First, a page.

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There is a general consensus among Nigerians that if the crisis of electricity supply in the country could be resolved, this would be a much better country. Artisans would be able to work and earn a living; factories will spend less on power generation; the security of lives and property will improve, social life will be more interesting, and there is also a lot to gain in the shape of national pride, and in terms of public health. Nigeria is at the moment trapped in a terrible power sector crisis. It generates at the best of times a mere 3,500 megawatts, for its over 150 million people. More than half of this capacity is generated by private companies – Shell, Agip and AES. Many parts of the country are in darkness for as long as six months in a year.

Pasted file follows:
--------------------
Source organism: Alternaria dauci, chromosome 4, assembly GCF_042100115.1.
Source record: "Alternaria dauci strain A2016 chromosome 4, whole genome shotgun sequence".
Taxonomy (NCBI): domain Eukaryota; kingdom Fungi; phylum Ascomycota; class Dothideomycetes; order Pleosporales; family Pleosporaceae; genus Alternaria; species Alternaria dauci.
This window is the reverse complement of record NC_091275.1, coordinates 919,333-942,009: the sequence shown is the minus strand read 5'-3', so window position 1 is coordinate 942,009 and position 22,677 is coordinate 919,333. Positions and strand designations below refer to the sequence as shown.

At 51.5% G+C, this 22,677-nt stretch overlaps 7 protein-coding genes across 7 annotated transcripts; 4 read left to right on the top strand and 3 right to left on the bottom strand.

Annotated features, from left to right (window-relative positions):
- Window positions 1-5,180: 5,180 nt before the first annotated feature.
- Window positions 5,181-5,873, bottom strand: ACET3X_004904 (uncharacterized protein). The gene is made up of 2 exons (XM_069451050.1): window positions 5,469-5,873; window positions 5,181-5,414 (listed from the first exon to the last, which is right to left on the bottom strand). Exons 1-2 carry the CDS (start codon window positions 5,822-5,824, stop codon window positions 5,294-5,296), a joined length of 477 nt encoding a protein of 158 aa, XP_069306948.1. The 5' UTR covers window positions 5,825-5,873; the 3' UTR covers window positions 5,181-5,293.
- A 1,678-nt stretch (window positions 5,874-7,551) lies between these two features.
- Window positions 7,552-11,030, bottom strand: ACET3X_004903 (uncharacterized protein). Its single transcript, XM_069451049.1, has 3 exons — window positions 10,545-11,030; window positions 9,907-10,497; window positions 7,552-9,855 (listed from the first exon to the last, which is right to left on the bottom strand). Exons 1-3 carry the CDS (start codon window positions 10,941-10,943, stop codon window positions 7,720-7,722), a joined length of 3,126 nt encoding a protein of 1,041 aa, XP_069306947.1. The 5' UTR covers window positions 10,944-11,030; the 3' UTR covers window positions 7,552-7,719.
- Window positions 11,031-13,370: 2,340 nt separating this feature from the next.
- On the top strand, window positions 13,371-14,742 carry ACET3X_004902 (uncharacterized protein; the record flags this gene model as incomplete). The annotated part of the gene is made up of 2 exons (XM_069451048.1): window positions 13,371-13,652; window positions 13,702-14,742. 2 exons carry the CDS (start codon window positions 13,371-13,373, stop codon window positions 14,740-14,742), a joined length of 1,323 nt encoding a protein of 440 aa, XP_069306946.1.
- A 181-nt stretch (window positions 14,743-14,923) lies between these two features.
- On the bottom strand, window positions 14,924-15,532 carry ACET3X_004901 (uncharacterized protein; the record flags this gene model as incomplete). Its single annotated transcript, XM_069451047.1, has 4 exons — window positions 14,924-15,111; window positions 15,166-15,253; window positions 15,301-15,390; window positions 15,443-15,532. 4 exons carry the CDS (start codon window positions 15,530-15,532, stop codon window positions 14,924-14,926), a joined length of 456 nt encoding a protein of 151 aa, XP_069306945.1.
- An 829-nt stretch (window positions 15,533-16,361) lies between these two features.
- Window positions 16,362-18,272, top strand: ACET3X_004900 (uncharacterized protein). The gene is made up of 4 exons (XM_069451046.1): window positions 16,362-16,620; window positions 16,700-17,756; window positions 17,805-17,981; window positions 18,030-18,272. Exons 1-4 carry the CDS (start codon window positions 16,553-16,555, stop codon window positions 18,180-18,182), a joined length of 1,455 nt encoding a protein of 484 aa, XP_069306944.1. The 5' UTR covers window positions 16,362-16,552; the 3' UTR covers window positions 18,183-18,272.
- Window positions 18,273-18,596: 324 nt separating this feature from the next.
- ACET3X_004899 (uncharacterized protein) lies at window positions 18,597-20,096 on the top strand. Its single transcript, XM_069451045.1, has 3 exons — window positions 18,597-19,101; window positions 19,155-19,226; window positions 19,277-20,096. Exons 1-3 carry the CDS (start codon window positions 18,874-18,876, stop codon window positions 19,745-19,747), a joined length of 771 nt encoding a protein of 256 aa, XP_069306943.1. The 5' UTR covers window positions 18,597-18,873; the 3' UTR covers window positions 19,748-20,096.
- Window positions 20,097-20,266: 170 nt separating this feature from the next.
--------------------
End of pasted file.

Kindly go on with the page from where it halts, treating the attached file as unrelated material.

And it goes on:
Homes and factories rely on power generating systems; in some neighbourhoods, it is difficult to sleep at night because of the noise from generators. A neighbour once acquired one of those terrible second hand generators, the type that sounds like an aircraft landing on the tarmac, spewing noxious fumes into the atmosphere, the exhaust pipe was targeted directly at my bedroom. It was difficult to sleep; the fumes had a stinging effect, and the neighbour insisted on his right to own a generator; it seemed impossible to get him to understand the threat to other people’s health. One day, however, the generator nearly caught fire, something happened to the engine and the menace was temporarily eliminated. There have been stories of generator explosions and of whole families dying because they had kept their small generator in the room overnight. Nearly every Nigerian owns one of those small generators called “I-better-pass-my-neighbour” which costs about N12, 000. I understand that when you buy that kind of generator, you also have to buy a long chain, like a dog leash, to secure the generator. One fellow kept his own generator in the compound and tied a chain to it, which he attached to his bed- to steal his generator, you will have to pull his bed along with you! Many of us cannot complete a day without inhaling petrol or diesel while trying to fill the generator tank. So much time is wasted, managing generators, and all the accessories that you need: a hose, jerry cans, funnel…so much indignity is involved; it is a shame how Nigeria dehumanizes its people, just because the authorities are unable to generate and distribute regular electricity. There can be no real economic development without an efficient power sector. Nigeria claims that it is determined to become one of the biggest 20 economies in the world, by the year 2020. This will be at best an empty wish if the present power crisis is unresolved. How can Nigeria become an industrial nation with less than 4, 000 MW of electricity? Many companies have had to relocate from the country because of the same crisis. They simply close shop and go to neighbouring countries: it is cheaper to set up a factory in Ghana, Benin, Togo and even Sao Tome than in Nigeria. When you visit other countries and the aircraft arrives at night, the first thing that strikes you is the skyline: the layout of the city below, with shining lights running into the distance. When you look out of the aircraft in Nigeria at night, what you see is the darkness of our cities, a telling metaphor about how in 2010, Nigeria remains a dark country. South Africa with its population of 47 million people, generates 43, 000 MW. Thailand with 70 million people generates 40, 000MW; the United Kingdom (pop. 60 million people) generates about 77, 000 MW of electricity. Brazil (pop. 180 million people) generates 90, 000MW, while the United States with a population of about 300 million generates 2, 900 watts per person, which is more than the Nigerian national average for 150 million people! Are these some of the countries Nigeria will like to rub shoulders with in ten years? With the present confusion, it will take Nigeria more than 10 years to get to the South African level, but with the inefficiency and the corruption in official corridors, it could take much longer. No serious nation will seek to sustain such failure. In fairness to the authorities, there has been some attempt since 1999 to address the challenge of power supply, but so far nothing has been achieved. The late Chief Bola Ige, as Minister of Power under the Obasanjo administration had complained after six months of trying to figure out the extent of the problem, that there is a Mafia that is determined to frustrate any attempt to make the power sector more efficient. This is the challenge that government needs to deal with. That Mafia needs to be castrated, for the good of the country. It is a mafia that is made up of the importers of diesel, and generating sets whose business can only thrive if the status quo is sustained. So powerful is this group that at a recent presentation of the power sector reform agenda at the National Assembly, the Speaker of the House reportedly pointed out that the interest of this group should be considered because of its huge investment in the economy! It is in fact the interest of this group that needs to be destroyed if Nigeria must move forward. The other members of the Mafia are the electricity workers, that is the staff of the Power Holding Company of Nigeria, who are organized under the umbrella of a notorious group called the National Union of Electricity Employees (NUEE). PHCN workers have for many years benefitted from the failure of the power sector, for which they are also largely responsible. There are 46, 000 of them working in 18 companies which were created in 2005, following the unbundling of then NEPA, the precursor of PHCN. Many stories have been told about the notoriety of PHCN workers: they do not provide electricity, yet they expect people to pay for services not rendered. PHCN bills are often unreasonable; the only explanation by the marketing staff is that they have been given targets to meet; and it is their duty to tax the public. When a few years ago, the pre-paid meter was introduced, we were all excited because it meant respite from PHCN’s strange bills, but because it robbed electricity workers of the tyrannical power they had exercised over the public, they soon stopped distributing the meters. PHCN workers have also been accused of willfully sabotaging electricity installations in the country. The company like Nigeria Airways, and NITEL, which used to be owned and managed by the Nigerian government, provides another good reason why the Nigerian government should not run any business. Government business in Nigeria is regarded as nobody’s business, and those who mismanage government are, like our lawmakers, interested only in their own pockets. I once went to a PHCN office to pay electricity bills, and was surprised to see that the source of electricity to the office was a power generating set. I support the argument that the Nigerian government should hands off the electricity business and hand it over to private investors: this is the main target of the Power Sector Reform Agenda which was launched in August 2010 by the Jonathan administration, and it is perhaps the boldest move in this sector since late President Umaru Musa Yar’Adua threatened to declare an emergency in the power sector and then did nothing after setting up a committee to plan towards that emergency. Under the proposed reform plan, the Federal Government intends to sell its stake in 17 of the existing power companies (6 power generating companies, 11 distribution companies) to private investors. It will retain only the Transmission Company of Nigeria, which will be managed on its behalf by a private manager. This may turn out to be the threat to the entire plan. Government should not hold on to any of the companies. The argument that government should oversee power transmission because of national security considerations is ill-advised. The biggest threat to national security in Nigeria as we have seen are government officials who are forever willing to betray their country. The other threat to the proposed plan is coming from electricity workers who have threatened again and again to go on strike to frustrate the power sector reform. The union has gone on strike twice since August, and it is threatening to do so again before Christmas. NUEE has openly declared its opposition to the reform plan on the grounds that it will mean job losses for its members. The organisation however does not enjoy the sympathy of Nigerians. Whenever its members announce a strike, the response from the public has been one of complete indifference. For as long as anyone can remember, electricity sector workers have been on near-permanent strike. Professor Bart Nnaji and his team who are managing the power sector reform have promised that the reform agenda will turn out to be a revolution similar to what has happened in the telecom sector in Nigeria. That sounds attractive, but not enough effort has been made to explain the proposed reform to the various publics involved. The Federal Government Presidential Task Force on Power needs to take electricity workers through the details of the proposed reform and educate them accordingly. Many Nigerians are also in the dark about the proposed reform. The process of inviting and accepting bids for the companies to be privatized must be transparent. NUEE is alleging that there is a plan to sell the companies to highly-placed government officials and their friends: that concern should be addressed. What do Nigerians want? We want regular electricity supply. There are many Nigerians who are ready and willing to pay more for electricity, if it is available. Private investment in the electricity sector should translate into greater efficiency. Consumers will pay only for services rendered, and there may well be greater discipline in terms of electricity usage. Hopefully, the current weak electricity sector infrastructure will be replaced. Many Nigerians, even when there is power supply don’t even bother to turn off their switches. If they have to pay for every minute of electricity usage, they will be more disciplined. The Presidential Task Force on Power has been showing so much enthusiasm about its assignment, and Professor Nnaji sounds in particular as if the revolution is truly around the corner. This enthusiasm will only make sense if it translates into measurable outcomes and great improvement. The privatization of PHCN companies must not end up like the NITEL privatization. Enthusiasm alone is not enough as BPE prepares to invite bids for the companies. If President Goodluck Jonathan is able to deliver on his administration’s promise of regular electricity for all Nigerians, before May 29, 2011, he would have earned the votes that he seeks. If he fails, the story of the power sector reform failure will also be told. As for NUEE, the anger of its members is misplaced. Going on strike three times within four months smacks of desperation. The only ones among them who need to be afraid are those who may not have sellable skills and may not fit into a new regime in the power sector. Whatever needs to be done to end the reign of darkness in the country must be done for it is the key to the future and our happiness.